Consignment is a multi-media project comprising paintings, prints and film. The work The composition of the figure physically enclosed within the confines of the frame, was chosen for its universality; it suggests simultaneously both cell and refuge or hiding place. It is employed here as a visual metaphor for the individual as the object of:
1 political oppression; the suspension of human liberties and the enforced submission of the individual.
2 human trafficking. The high risk strategies employed in acts of global transmigration, either voluntary or coerced, place people in situations of extreme endurance; conditions into which they are willing to place themselves and/or others, in the vain hope of improving their economic circumstances.
Barcode [Red Ground] 59x88cm
The Barcode series reflects our unquestioning complicity in a socio -economic system where the individual is reduced to a mere unit of production and consumption, with a given value like any other commodity. The paintings are designed to act as a warning of this process. If the audience grasps these concepts, fine. If a viewer judges my output simply on aesthetic grounds of colour and composition, That is also their prerogative. These are artworks, not polemics.
People are hardwired to construct narratives from any likely source material and paintings like “The Death of Richthofen” and “Human Bridge” offer themselves as a frozen present point in time. The viewer is invited to conjecture upon what preceded this moment, and what will happen next.
Human Bridge 122x122cm
Death of Richthofen 176x112cm
During the lockdown I have been revisiting a project which I commenced a couple of years ago.
“Target” began as a response to conventional state surveillance of the individual through comprehensive CCTV systems employed throughout the ‘free’ West. It also referenced attempts by various agencies to track footprints through cyberspace. This accumulated data, together with information freely offered up by the subjects themselves, processed through the use of sophisticated algorithms, produces a specific profile which can be sold on to companies. If this is a retail corporation, they may offer more or less meretricious commercial rewards. In the hands of those controlling state apparatus and financial interests, the consequences may be far less benevolent.
The emphasis of this suite has subtly shifted towards the aspects of isolation and control implicit in current government policy. The limitations on travel [with the glaring exceptions of certain individuals close to the seat of power at Westminster] and the restrictions on assembly may seem perfectly valid, but this is preventing the operation of restraints on state activity which are the essence of our democracy. As the Covid19 message is being waved up against your face with one hand to divert your attention, do not be distracted away from what the other hand may be doing out of direct sight…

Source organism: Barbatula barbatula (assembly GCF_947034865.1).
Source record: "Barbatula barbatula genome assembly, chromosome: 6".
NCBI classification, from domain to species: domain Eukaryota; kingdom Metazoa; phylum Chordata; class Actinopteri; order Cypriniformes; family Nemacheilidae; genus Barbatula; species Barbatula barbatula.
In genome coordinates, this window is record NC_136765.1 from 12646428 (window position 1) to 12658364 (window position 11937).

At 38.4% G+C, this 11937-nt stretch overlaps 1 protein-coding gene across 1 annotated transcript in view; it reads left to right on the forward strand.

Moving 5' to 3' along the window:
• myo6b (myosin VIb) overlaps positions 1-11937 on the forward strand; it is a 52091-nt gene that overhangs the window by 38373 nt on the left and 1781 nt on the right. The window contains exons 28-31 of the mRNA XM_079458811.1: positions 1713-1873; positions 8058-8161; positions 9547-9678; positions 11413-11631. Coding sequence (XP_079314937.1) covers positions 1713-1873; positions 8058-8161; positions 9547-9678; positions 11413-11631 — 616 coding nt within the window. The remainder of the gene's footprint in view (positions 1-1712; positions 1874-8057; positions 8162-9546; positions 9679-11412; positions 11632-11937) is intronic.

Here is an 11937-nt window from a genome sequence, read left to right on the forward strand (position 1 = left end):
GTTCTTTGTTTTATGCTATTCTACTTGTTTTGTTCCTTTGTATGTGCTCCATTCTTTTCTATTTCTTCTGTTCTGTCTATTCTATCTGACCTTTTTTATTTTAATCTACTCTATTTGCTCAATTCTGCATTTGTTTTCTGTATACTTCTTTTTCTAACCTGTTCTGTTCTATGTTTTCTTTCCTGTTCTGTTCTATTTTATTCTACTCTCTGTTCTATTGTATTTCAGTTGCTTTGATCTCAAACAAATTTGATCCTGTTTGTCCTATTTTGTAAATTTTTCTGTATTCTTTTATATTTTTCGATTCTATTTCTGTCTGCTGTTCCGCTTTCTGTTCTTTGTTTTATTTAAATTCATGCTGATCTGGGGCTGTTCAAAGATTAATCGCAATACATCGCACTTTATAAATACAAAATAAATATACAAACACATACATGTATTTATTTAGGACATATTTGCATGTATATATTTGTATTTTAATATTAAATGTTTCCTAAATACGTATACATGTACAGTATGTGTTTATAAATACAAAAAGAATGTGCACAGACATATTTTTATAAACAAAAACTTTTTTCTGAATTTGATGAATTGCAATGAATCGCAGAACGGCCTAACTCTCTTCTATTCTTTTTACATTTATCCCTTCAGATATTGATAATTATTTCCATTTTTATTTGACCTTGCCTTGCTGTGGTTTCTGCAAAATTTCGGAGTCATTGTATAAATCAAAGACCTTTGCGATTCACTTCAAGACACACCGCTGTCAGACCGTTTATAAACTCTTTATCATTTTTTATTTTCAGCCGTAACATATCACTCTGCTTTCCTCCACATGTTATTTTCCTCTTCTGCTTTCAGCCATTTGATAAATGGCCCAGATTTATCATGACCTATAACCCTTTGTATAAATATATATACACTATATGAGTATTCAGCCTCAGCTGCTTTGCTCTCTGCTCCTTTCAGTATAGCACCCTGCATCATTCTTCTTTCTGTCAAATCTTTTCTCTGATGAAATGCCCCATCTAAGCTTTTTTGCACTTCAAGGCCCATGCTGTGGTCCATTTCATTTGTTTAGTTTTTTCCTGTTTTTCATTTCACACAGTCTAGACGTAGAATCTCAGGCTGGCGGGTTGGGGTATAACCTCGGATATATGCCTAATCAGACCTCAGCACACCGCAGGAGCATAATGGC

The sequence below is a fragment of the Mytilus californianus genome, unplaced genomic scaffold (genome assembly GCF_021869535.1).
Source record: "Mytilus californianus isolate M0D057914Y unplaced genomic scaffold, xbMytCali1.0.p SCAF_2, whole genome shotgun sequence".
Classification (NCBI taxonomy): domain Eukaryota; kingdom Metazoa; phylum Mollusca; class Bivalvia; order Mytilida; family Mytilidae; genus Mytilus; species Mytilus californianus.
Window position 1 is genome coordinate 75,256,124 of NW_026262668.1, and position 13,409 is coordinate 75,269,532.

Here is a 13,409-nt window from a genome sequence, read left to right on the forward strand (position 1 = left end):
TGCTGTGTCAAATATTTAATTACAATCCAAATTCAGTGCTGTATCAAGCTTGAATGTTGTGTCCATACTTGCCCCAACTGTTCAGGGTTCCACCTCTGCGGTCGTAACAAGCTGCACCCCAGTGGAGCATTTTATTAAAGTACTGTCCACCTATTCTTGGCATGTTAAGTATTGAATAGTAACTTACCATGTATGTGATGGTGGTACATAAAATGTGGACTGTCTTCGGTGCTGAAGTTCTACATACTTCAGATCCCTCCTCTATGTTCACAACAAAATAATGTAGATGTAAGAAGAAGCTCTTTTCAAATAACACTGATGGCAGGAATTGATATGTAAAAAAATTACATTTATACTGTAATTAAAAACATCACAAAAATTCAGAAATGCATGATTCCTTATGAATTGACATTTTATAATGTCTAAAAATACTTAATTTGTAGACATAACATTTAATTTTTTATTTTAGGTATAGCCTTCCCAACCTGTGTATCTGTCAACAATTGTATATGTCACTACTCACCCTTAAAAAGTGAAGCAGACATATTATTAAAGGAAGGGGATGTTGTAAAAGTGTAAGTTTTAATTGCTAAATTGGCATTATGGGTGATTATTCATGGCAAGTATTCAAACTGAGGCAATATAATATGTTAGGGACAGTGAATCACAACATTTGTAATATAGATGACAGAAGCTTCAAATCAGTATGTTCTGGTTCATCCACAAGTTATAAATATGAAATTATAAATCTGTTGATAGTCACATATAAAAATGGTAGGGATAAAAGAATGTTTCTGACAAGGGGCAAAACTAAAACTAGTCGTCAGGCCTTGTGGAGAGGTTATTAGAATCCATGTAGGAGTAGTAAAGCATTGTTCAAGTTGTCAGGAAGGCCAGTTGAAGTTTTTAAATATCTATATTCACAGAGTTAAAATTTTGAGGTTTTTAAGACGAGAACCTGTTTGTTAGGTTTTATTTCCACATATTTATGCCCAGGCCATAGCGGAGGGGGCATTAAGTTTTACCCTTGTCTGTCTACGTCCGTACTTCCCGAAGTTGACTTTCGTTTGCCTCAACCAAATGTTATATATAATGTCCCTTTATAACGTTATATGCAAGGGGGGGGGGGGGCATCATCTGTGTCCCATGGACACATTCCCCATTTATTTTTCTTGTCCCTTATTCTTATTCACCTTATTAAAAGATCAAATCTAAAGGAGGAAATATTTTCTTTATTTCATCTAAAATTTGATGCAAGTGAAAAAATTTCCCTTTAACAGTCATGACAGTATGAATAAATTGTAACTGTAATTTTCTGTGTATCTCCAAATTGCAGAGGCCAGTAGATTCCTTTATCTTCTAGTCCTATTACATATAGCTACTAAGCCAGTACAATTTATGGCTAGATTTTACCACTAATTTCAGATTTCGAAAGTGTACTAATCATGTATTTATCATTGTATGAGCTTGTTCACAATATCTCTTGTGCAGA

Lockdown has curtailed much exhibition activity, but my next exhibition will be with “Room 103: a tribute to the work of George Orwell”. This began as an online gallery blog which I curate, where like-minded artists could display any work reflecting themes to be found in Orwell’s writings. Each artist provided a brief statement on how Orwell has influenced either their practice generally, or a specific body of artwork in particular. Images accompanied their text. From the beginning, I saw this as a virtual window display to attract the attention of a bricks and mortar gallery. Consequently, I have curated selections from “Room 103” In galleries in Manchester and Leeds, and at the University of Oxford. A further exhibition has been arranged for before the end of the year in Pembrokeshire, Wales.
I regularly show with:
Saul Hay Gallery, Manchester
Royal Birmingham Society of Artists: Group shows, based in the Jewellery Quarter of Birmingham
Royal Watercolour society of Wales: exhibits throughout Wales with European exchanges
John Hopper – Inspirational editor. Supporting the working artist.